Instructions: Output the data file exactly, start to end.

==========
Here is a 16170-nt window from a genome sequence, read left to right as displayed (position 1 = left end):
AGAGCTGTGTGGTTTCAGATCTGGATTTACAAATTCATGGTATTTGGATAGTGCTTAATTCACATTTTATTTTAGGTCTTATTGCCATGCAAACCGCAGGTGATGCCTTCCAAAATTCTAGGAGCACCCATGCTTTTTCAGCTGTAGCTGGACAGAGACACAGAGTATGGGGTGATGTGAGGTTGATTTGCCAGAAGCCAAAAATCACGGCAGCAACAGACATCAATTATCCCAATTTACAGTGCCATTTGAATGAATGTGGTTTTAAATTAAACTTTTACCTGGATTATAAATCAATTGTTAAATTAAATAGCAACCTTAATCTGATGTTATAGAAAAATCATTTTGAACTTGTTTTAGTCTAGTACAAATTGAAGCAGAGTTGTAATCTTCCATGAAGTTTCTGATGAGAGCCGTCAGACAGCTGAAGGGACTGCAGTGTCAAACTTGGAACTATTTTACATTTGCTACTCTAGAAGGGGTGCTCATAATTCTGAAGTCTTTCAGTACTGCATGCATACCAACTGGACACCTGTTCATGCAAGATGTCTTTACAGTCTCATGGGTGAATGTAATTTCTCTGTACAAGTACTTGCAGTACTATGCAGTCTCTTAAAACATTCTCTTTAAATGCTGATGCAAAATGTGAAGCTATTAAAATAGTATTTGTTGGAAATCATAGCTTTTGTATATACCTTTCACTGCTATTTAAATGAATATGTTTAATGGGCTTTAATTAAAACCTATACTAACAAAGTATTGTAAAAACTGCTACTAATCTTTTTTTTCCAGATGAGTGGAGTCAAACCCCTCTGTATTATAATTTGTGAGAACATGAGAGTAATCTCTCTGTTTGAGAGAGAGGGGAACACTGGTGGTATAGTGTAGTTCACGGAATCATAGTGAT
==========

Here is a 16170-nt window from a genome sequence, read left to right as displayed (position 1 = left end):
AGAGCTGTGTGGTTTCAGATCTGGATTTACAAATTCATGGTATTTGGATAGTGCTTAATTCACATTTTATTTTAGGTCTTATTGCCATGCAAACCGCAGGTGATGCCTTCCAAAATTCTAGGAGCACCCATGCTTTTTCAGCTGTAGCTGGACAGAGACACAGAGTATGGGGTGATGTGAGGTTGATTTGCCAGAAGCCAAAAATCACGGCAGCAACAGACATCAATTATCCCAATTTACAGTGCCATTTGAATGAATGTGGTTTTAAATTAAACTTTTACCTGGATTATAAATCAATTGTTAAATTAAATAGCAACCTTAATCTGATGTTATAGAAAAATCATTTTGAACTTGTTTTAGTCTAGTACAAATTGAAGCAGAGTTGTAATCTTCCATGAAGTTTCTGATGAGAGCCGTCAGACAGCTGAAGGGACTGCAGTGTCAAACTTGGAACTATTTTACATTTGCTACTCTAGAAGGGGTGCTCATAATTCTGAAGTCTTTCAGTACTGCATGCATACCAACTGGACACCTGTTCATGCAAGATGTCTTTACAGTCTCATGGGTGAATGTAATTTCTCTGTACAAGTACTTGCAGTACTATGCAGTCTCTTAAAACATTCTCTTTAAATGCTGATGCAAAATGTGAAGCTATTAAAATAGTATTTGTTGGAAATCATAGCTTTTGTATATACCTTTCACTGCTATTTAAATGAATATGTTTAATGGGCTTTAATTAAAACCTATACTAACAAAGTATTGTAAAAACTGCTACTAATCTTTTTTTTCCAGATGAGTGGAGTCAAACCCCTCTGTATTATAATTTGTGAGAACATGAGAGTAATCTCTCTGTTTGAGAGAGAGGGGAACACTGGTGGTATAGTGTAGTTCACGGAATCATAGTGAT